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Robert Deutsch Posted: Jan 18, 2012 4 comments
Although I don't consider myself an expert on headphones by any means, I know that they fall into three basic categories: (1) circumaural (pad around the ear, the back closed or open) (2) supra-aural (pad on the ear), (3) in-the-ear (tightly or loosely fitting). (There were also the Jecklin Float headphones, which involved a pad on top of your head, with the transducers being positioned some distance from the ears. These have never enjoyed widespread success, and I don't think they're being made any more.) However, I was intrigued by one of the pre-CES emails, announcing "ear-free" headphones.
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John Atkinson Posted: Jan 18, 2012 2 comments
As they had at the 2011 Show, Magnepan's Mark Winey (left) and Wendell Diller (right) were demonstrating their system behind a curtain, so that listeners' preconceptions would not affect their opinions of the sound. It turned out that the speakers being demmed, driven by Bryston amplification, were a pair of the Minnesotan company's MMG planars ($599/pair), to which had been added a $5000 Tricenter center channel speaker. This seemed a bit odd to me, but Wendell explained that they were showing an unlikely combination that might be just what a specific customer needed.
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Robert Deutsch Posted: Jan 18, 2012 0 comments
Revel's well-received Performa series of loudspeakers has been completely overhauled, with a number of advances in materials and manufacturing technologies. The new Performa3 series now consists of 10 models, including three floorstanders, two stand-mounted monitors, and various home theater speakers. The drivers are all new, and, according to Revel's Kevin Voecks, they have exceptionally low distortion, which contributes to clarity and transparency. This was very much in evidence with the pair of M106s ($1700/pair) and F308s (at $6000/pair, the most expensive speaker in this series) that I listened to.
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Stephen Mejias Posted: Jan 17, 2012 0 comments
While we’re on the topic of small things, TEAC America introduced their Reference 01 Series of budget-priced, room-friendly components, including the UD-H01 DAC, A-H01 stereo amplifier, and DS-H01 iPod docking station. (I’m waiting to hear back on the prices, but I’m fairly sure these products retail for hundreds, rather than thousands, of dollars.)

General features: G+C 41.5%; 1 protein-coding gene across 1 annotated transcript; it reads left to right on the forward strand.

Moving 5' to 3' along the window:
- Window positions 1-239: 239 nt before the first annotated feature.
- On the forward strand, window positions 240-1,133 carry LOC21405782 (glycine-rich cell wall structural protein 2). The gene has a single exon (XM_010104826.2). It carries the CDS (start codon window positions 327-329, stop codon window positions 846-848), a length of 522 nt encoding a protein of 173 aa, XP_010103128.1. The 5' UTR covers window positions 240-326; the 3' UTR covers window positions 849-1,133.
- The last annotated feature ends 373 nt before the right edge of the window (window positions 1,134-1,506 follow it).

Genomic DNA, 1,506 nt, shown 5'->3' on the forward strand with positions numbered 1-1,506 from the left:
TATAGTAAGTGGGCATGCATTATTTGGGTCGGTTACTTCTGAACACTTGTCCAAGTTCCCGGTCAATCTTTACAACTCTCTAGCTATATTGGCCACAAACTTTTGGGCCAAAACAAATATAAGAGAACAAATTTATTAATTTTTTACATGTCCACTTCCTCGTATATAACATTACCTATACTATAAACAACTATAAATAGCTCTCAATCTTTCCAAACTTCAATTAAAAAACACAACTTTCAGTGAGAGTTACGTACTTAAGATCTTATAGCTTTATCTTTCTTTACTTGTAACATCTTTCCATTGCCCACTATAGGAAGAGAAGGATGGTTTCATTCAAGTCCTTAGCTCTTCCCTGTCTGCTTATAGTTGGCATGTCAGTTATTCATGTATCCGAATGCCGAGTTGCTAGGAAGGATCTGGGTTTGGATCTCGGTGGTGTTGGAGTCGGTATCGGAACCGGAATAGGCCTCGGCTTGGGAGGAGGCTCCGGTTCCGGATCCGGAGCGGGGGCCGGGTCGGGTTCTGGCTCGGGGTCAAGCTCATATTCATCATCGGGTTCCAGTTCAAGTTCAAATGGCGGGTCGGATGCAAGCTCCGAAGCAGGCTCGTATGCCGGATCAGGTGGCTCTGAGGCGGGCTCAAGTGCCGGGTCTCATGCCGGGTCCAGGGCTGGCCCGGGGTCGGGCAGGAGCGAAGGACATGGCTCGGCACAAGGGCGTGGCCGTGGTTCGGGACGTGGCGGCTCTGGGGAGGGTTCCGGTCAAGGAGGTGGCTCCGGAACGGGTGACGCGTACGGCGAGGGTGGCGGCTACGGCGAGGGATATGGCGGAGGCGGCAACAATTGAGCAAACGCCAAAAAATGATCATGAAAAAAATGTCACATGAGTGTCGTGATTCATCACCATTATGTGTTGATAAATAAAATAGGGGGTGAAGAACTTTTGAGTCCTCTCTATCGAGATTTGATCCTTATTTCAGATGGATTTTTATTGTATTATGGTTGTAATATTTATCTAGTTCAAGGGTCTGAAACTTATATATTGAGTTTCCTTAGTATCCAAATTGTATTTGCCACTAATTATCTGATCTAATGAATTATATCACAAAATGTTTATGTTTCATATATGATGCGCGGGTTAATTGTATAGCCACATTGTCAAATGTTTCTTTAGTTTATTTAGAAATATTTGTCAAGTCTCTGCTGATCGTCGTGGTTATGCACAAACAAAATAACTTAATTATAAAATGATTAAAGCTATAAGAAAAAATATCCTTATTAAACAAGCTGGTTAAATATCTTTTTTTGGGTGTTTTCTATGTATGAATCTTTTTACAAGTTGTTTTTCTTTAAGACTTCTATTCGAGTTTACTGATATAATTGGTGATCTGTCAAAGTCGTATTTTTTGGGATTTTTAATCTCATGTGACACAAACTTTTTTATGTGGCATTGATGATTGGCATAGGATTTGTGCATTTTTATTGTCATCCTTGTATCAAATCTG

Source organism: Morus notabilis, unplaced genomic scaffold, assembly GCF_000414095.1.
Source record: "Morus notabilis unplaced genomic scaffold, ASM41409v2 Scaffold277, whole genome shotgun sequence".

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Stephen Mejias Posted: Jan 17, 2012 0 comments
I like good hi-fi in small packages. Here we see the 25Wpc Napa Acoustic NA-208A hybrid integrated amplifier ($399). It measures a friendly 7” W by 5” H by 9.5” D and its stainless steel chassis and aluminum front panel seem solidly built. It uses a pair of 6N1 vacuum tubes and offers three inputs (two rear-panel RCA and one front-panel iPod mini jack).
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Jon Iverson Posted: Jan 17, 2012 0 comments
I entered the Oracle room and the Split Enz "I See Red" started singing in my head. This is not a shy red. This is a red that if seen out of the corner of your eye flashes and vibrates until you look right at it.

The new disc spinner is based on a Philips drive and the same processing as in the Paris DAC and also includes two SPDIF 24/192 inputs. It should be available next month for around $3,500

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Jon Iverson Posted: Jan 17, 2012 0 comments
dCS had no new products, but announced several updates at CES. The Debussy DAC now allows DSD to be passed over its asynchronous USB input. The USB update will also be applied to the Paganini and Scarlatti products this year.

dCS also revealed a new web site that it will be developing in the coming months at www.onlythemusic.com. "The idea behind the 'Only The Music' project is that great music playback is a combination of talented people, great music and cutting edge technology. The OTM site aims to highlight some of these people, wonderful pieces of music, and the bits of gear that help to create such great sound."

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Jon Iverson Posted: Jan 17, 2012 0 comments
This very simple looking box is Swiss company Soulution's new USB to SPDIF/Toslink/AES converter that will set you back approximately $4k. It can handle streams up to 24/192 and can sync with the company's 745 and 540 players.